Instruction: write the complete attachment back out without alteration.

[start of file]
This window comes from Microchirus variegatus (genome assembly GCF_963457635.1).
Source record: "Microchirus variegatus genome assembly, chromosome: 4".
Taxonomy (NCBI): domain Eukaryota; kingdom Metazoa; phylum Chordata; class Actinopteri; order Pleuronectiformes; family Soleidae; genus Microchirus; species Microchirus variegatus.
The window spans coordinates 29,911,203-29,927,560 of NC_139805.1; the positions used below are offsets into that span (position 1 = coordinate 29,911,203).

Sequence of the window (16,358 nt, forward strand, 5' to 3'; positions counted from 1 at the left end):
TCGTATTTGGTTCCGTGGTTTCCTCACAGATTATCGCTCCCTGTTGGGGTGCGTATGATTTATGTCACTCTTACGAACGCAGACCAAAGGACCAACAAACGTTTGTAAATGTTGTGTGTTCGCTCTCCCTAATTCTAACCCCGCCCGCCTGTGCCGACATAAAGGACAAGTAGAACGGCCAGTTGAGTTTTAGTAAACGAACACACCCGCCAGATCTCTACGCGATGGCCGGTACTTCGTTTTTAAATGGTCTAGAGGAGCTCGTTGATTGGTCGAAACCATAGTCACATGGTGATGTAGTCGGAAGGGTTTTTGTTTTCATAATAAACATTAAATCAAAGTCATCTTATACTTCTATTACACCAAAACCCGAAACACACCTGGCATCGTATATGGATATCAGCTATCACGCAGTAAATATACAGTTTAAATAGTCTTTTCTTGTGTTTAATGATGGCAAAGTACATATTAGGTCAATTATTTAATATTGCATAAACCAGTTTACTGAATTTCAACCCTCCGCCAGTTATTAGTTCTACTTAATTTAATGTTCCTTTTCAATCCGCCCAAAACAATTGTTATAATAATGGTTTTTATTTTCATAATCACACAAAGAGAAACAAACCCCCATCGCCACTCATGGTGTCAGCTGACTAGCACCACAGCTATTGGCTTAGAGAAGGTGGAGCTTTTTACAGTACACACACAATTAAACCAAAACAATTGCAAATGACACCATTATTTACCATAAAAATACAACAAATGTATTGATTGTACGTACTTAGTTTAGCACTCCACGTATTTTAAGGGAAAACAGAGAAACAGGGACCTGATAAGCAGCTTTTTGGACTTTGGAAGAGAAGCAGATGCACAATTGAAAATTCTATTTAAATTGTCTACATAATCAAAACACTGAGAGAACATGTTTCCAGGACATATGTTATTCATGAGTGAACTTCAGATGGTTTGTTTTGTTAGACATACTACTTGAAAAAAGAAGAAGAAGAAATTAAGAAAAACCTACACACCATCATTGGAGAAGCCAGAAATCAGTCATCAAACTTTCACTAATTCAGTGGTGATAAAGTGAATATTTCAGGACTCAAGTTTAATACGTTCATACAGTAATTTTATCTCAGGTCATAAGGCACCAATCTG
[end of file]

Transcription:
This window comes from Microchirus variegatus (genome assembly GCF_963457635.1).
Source record: "Microchirus variegatus genome assembly, chromosome: 4".
Taxonomy (NCBI): domain Eukaryota; kingdom Metazoa; phylum Chordata; class Actinopteri; order Pleuronectiformes; family Soleidae; genus Microchirus; species Microchirus variegatus.
The window spans coordinates 29,911,203-29,927,560 of NC_139805.1; the positions used below are offsets into that span (position 1 = coordinate 29,911,203).

Sequence of the window (16,358 nt, forward strand, 5' to 3'; positions counted from 1 at the left end):
TCGTATTTGGTTCCGTGGTTTCCTCACAGATTATCGCTCCCTGTTGGGGTGCGTATGATTTATGTCACTCTTACGAACGCAGACCAAAGGACCAACAAACGTTTGTAAATGTTGTGTGTTCGCTCTCCCTAATTCTAACCCCGCCCGCCTGTGCCGACATAAAGGACAAGTAGAACGGCCAGTTGAGTTTTAGTAAACGAACACACCCGCCAGATCTCTACGCGATGGCCGGTACTTCGTTTTTAAATGGTCTAGAGGAGCTCGTTGATTGGTCGAAACCATAGTCACATGGTGATGTAGTCGGAAGGGTTTTTGTTTTCATAATAAACATTAAATCAAAGTCATCTTATACTTCTATTACACCAAAACCCGAAACACACCTGGCATCGTATATGGATATCAGCTATCACGCAGTAAATATACAGTTTAAATAGTCTTTTCTTGTGTTTAATGATGGCAAAGTACATATTAGGTCAATTATTTAATATTGCATAAACCAGTTTACTGAATTTCAACCCTCCGCCAGTTATTAGTTCTACTTAATTTAATGTTCCTTTTCAATCCGCCCAAAACAATTGTTATAATAATGGTTTTTATTTTCATAATCACACAAAGAGAAACAAACCCCCATCGCCACTCATGGTGTCAGCTGACTAGCACCACAGCTATTGGCTTAGAGAAGGTGGAGCTTTTTACAGTACACACACAATTAAACCAAAACAATTGCAAATGACACCATTATTTACCATAAAAATACAACAAATGTATTGATTGTACGTACTTAGTTTAGCACTCCACGTATTTTAAGGGAAAACAGAGAAACAGGGACCTGATAAGCAGCTTTTTGGACTTTGGAAGAGAAGCAGATGCACAATTGAAAATTCTATTTAAATTGTCTACATAATCAAAACACTGAGAGAACATGTTTCCAGGACATATGTTATTCATGAGTGAACTTCAGATGGTTTGTTTTGTTAGACATACTACTTGAAAAAAGAAGAAGAAGAAATTAAGAAAAACCTACACACCATCATTGGAGAAGCCAGAAATCAGTCATCAAACTTTCACTAATTCAGTGGTGATAAAGTGAATATTTCAGGACTCAAGTTTAATACGTTCATACAGTAATTTTATCTCAGGTCATAAGGCACCAATCTG